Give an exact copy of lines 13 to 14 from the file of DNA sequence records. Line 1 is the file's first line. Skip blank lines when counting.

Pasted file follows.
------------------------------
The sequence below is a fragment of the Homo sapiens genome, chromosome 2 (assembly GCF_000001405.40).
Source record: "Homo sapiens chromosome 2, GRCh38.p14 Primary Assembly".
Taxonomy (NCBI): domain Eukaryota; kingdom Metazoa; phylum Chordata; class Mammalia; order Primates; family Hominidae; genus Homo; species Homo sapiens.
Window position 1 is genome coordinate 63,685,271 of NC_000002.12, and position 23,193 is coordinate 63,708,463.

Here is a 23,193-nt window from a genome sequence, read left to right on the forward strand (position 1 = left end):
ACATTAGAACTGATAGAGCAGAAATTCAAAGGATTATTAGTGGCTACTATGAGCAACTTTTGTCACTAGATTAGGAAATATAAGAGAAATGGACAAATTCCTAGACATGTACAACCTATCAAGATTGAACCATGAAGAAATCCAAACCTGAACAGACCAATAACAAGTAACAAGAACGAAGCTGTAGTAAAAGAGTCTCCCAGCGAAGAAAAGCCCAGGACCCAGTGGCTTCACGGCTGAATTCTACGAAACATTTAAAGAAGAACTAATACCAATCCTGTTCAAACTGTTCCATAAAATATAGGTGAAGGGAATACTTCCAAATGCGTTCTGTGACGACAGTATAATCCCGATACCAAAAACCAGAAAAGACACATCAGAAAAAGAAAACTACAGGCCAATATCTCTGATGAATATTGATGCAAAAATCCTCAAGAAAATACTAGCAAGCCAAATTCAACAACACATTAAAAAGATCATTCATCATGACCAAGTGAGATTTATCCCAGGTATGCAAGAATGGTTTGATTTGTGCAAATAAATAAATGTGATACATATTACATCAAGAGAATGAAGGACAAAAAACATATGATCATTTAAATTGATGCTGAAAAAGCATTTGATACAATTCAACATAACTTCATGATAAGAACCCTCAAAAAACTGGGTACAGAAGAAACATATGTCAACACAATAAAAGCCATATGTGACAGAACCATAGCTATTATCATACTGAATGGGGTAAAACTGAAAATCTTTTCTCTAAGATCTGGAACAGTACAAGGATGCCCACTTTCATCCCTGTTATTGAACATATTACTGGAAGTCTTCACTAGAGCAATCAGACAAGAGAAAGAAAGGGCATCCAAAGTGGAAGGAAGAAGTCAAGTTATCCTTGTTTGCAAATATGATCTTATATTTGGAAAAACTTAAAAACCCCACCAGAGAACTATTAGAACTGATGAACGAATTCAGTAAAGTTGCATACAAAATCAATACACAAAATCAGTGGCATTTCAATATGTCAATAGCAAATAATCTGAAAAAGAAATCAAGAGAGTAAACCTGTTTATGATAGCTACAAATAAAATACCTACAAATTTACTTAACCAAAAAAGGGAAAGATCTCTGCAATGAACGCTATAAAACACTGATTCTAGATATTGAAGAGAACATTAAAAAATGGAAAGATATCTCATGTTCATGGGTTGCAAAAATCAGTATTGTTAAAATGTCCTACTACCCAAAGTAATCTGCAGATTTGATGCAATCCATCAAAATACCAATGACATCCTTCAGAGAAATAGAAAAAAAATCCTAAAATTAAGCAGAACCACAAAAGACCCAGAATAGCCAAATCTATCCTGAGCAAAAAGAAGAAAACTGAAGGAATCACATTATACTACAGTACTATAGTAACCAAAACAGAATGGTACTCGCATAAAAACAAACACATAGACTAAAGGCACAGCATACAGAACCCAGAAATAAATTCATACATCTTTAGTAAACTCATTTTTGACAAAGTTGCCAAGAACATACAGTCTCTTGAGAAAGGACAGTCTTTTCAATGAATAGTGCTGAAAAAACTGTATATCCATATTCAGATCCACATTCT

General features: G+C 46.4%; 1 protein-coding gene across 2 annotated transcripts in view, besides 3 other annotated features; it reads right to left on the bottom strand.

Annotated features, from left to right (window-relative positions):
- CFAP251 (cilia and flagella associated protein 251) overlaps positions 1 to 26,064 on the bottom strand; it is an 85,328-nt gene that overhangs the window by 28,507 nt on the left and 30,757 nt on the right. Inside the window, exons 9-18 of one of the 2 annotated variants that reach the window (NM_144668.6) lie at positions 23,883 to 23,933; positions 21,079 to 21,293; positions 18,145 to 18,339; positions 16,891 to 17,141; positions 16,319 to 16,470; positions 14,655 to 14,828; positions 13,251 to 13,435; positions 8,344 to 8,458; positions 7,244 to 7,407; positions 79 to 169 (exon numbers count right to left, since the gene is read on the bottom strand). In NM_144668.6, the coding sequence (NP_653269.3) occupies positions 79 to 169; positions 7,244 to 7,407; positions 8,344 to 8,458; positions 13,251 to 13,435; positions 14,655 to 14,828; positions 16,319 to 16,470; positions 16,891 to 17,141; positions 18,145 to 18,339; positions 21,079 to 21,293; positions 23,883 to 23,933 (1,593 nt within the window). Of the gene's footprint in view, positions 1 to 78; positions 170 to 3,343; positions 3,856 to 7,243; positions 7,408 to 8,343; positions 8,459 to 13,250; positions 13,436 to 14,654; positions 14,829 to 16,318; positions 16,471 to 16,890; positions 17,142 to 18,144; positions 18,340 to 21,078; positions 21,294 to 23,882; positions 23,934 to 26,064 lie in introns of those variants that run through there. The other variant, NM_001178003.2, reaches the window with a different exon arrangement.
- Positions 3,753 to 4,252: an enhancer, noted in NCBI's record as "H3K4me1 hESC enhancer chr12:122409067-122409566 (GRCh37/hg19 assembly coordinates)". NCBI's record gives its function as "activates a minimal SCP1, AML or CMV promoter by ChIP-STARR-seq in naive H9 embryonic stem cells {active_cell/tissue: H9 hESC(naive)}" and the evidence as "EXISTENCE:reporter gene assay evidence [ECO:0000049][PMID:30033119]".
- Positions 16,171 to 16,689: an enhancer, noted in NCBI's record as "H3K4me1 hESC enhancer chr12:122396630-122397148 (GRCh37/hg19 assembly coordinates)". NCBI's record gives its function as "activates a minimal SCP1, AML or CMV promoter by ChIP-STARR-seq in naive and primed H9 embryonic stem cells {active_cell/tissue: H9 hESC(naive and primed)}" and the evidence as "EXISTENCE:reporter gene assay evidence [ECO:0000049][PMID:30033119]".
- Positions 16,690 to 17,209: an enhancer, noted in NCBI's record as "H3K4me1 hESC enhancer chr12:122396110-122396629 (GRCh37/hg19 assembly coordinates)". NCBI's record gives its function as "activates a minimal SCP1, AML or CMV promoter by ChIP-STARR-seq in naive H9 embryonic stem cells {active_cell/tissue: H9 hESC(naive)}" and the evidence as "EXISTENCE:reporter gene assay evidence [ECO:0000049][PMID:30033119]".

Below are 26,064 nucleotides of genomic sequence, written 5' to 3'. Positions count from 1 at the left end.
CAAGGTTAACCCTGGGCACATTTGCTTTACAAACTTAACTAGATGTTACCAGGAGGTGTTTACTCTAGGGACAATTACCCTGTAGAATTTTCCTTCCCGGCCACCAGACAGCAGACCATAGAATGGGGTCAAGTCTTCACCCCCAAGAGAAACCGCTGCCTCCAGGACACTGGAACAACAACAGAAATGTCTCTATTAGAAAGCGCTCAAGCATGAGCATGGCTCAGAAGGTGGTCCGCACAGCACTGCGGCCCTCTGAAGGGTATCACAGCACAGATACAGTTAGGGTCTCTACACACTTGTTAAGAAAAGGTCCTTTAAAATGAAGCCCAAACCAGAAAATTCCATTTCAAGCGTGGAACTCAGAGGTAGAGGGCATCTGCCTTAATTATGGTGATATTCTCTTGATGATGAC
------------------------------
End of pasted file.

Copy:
Below are 26,064 nucleotides of genomic sequence, written 5' to 3'. Positions count from 1 at the left end.
CAAGGTTAACCCTGGGCACATTTGCTTTACAAACTTAACTAGATGTTACCAGGAGGTGTTTACTCTAGGGACAATTACCCTGTAGAATTTTCCTTCCCGGCCACCAGACAGCAGACCATAGAATGGGGTCAAGTCTTCACCCCCAAGAGAAACCGCTGCCTCCAGGACACTGGAACAACAACAGAAATGTCTCTATTAGAAAGCGCTCAAGCATGAGCATGGCTCAGAAGGTGGTCCGCACAGCACTGCGGCCCTCTGAAGGGTATCACAGCACAGATACAGTTAGGGTCTCTACACACTTGTTAAGAAAAGGTCCTTTAAAATGAAGCCCAAACCAGAAAATTCCATTTCAAGCGTGGAACTCAGAGGTAGAGGGCATCTGCCTTAATTATGGTGATATTCTCTTGATGATGAC